About Sigma Xi » News » 2003 YIA
September 16, 2003
Alexandra Basolo Wins Sigma Xi Young Investigator Award
RESEARCH TRIANGLE PARK, NC -- Alexandra L. Basolo, a leading researcher in behavioral ecology at the University of Nebraska-Lincoln, has been selected to receive Sigma Xi's 2003 Young Investigator Award in the Life Sciences.
She will give a lecture on her research November 15 during the Society's annual meeting in Los Angeles. The title of her talk is "Tropical Fish Tales: Investigating Sexually Selected Traits at Multiple Levels."
Established in 1998, the annual Sigma Xi award alternates between the life sciences, including social sciences, and the physical sciences, including engineering and mathematics. It includes a $5,000 honorarium.
Basolo is an associate professor in the School of Biological Sciences at the University of Nebraska-Lincoln. According to colleagues, her impact in the field of behavioral ecology has stimulated extensive research in a new area. She is best known for her work on the "preexisting bias" hypothesis for the evolution of mating preferences and preferred traits.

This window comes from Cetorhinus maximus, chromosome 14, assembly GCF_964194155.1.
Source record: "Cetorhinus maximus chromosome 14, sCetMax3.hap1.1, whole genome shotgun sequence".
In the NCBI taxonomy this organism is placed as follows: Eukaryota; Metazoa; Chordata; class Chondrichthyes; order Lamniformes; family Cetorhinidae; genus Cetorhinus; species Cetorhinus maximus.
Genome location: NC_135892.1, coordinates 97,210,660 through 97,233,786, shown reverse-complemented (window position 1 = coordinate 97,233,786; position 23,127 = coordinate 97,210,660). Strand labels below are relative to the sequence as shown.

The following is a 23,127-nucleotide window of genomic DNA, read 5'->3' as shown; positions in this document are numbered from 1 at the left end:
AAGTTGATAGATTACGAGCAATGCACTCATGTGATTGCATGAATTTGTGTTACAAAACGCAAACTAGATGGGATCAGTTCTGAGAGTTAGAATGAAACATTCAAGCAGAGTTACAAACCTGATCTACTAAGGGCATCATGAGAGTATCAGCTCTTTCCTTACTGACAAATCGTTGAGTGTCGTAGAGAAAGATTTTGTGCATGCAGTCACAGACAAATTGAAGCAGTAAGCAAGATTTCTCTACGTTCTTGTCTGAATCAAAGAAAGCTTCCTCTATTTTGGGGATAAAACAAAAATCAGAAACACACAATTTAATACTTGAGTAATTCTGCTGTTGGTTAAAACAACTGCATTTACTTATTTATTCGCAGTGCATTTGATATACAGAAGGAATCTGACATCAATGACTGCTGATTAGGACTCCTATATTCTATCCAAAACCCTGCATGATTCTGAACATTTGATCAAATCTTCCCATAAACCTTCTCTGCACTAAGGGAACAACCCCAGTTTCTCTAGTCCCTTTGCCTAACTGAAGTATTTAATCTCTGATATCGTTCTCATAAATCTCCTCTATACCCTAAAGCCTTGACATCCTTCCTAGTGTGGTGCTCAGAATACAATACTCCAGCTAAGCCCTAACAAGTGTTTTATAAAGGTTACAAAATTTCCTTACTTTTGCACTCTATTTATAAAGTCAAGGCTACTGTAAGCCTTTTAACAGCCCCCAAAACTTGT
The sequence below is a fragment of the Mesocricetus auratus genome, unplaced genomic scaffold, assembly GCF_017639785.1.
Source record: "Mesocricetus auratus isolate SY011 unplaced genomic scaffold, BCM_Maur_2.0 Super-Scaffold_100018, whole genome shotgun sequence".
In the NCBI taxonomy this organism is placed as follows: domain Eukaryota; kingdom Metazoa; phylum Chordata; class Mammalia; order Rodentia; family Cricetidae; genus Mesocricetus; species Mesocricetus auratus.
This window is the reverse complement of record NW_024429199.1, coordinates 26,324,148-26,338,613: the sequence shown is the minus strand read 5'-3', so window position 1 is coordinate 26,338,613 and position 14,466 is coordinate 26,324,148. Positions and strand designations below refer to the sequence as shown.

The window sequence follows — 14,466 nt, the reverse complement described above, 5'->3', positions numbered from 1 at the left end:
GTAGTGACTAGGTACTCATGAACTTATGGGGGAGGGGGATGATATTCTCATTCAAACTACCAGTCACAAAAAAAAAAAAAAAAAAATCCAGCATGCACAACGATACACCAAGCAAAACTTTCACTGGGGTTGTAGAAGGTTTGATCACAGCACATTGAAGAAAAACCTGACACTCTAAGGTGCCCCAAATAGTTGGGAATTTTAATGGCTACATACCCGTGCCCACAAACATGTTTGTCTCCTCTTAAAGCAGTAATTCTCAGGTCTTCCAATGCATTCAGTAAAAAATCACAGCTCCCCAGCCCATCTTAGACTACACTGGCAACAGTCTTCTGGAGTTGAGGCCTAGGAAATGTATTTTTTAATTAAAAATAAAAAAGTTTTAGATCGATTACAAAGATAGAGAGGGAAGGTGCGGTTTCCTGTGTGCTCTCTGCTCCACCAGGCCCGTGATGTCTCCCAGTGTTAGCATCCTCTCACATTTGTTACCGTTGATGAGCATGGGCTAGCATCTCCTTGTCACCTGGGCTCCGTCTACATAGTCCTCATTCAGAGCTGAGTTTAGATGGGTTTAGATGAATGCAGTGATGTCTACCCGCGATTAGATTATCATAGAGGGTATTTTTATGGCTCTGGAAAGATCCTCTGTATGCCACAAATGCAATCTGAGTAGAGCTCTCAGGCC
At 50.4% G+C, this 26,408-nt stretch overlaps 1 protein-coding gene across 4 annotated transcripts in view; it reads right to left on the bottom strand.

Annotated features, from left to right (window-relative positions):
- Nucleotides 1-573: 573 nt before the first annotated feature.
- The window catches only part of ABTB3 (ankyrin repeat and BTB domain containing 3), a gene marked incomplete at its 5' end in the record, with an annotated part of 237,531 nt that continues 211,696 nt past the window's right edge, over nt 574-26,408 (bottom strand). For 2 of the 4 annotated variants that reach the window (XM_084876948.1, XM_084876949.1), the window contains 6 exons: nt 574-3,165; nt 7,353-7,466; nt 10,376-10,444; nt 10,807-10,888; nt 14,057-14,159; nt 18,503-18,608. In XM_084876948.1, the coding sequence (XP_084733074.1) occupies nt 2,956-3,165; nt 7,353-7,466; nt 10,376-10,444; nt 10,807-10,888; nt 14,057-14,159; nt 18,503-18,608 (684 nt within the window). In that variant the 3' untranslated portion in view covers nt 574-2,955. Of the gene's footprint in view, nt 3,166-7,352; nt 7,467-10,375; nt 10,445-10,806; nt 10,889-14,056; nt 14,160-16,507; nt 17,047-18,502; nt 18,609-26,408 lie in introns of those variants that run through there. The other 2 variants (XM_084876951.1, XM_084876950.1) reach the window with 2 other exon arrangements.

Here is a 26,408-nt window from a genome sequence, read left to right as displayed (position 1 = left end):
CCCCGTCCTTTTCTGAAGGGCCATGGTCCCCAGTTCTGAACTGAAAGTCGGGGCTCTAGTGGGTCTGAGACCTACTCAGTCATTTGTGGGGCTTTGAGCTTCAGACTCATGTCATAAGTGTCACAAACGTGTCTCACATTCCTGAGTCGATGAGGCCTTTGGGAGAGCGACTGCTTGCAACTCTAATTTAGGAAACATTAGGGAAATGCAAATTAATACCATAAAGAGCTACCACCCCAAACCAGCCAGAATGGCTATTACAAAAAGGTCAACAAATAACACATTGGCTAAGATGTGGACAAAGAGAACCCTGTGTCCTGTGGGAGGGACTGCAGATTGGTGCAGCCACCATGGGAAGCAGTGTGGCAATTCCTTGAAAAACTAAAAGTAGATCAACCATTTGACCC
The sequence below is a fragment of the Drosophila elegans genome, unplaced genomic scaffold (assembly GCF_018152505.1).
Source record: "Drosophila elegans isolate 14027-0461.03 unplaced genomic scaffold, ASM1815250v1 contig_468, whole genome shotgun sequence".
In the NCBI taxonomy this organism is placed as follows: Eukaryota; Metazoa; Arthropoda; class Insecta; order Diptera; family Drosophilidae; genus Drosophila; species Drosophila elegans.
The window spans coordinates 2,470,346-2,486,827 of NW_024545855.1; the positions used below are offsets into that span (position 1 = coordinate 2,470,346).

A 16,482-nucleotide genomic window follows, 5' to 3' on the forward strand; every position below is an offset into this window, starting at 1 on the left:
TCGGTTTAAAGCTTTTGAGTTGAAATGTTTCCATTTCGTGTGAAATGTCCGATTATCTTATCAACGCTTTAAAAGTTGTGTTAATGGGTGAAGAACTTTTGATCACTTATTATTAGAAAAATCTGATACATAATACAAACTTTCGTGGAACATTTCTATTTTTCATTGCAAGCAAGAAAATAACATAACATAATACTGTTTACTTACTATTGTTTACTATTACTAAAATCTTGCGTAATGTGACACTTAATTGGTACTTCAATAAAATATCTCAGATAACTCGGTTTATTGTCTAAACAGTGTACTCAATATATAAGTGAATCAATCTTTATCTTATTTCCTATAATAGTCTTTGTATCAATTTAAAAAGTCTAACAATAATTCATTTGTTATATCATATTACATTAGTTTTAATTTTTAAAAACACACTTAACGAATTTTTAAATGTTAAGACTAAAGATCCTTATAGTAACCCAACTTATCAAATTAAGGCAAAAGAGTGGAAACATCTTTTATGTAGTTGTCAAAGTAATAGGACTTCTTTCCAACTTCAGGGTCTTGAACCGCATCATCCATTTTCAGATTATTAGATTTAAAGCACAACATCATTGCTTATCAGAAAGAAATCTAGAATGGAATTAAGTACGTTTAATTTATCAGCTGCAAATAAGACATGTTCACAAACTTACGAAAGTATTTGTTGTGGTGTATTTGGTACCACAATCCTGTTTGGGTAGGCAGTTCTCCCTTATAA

Her 1990 article in Science on such biases is reportedly one of the most frequently cited articles in behavioral ecology from the 1990s. Basolo has produced the most thorough documentation to date of this phenomenon in her studies of swordtails and platyfishes.
The hypothesis suggests that female mating preferences, rather than evolving for a specific adaptive function, may evolve as incidental consequences of unrelated adaptive features of the sensory and cognitive systems that lead to biases in how females respond to different male traits. These biases, in turn, impose sexual selection for traits borne by the preferred males.
This work, as well as her work on the evolution of equilibrium sex ratios, has been described in a number of popular books, textbooks and magazine articles and has done much to promote public appreciation for scientific ideas and the role of scientists.
She is also known as an innovative and dynamic teacher. A National Science Foundation Career Award encouraged her to integrate teaching and research. Her other honors include the Outstanding New Investigator Award from the Animal Behavior Society and the Young Investigator Award from the American Society of Naturalists.
A graduate of the University of California, San Diego, Basolo earned her master's degree at San Francisco State University and her Ph.D. at the University of Texas at Austin.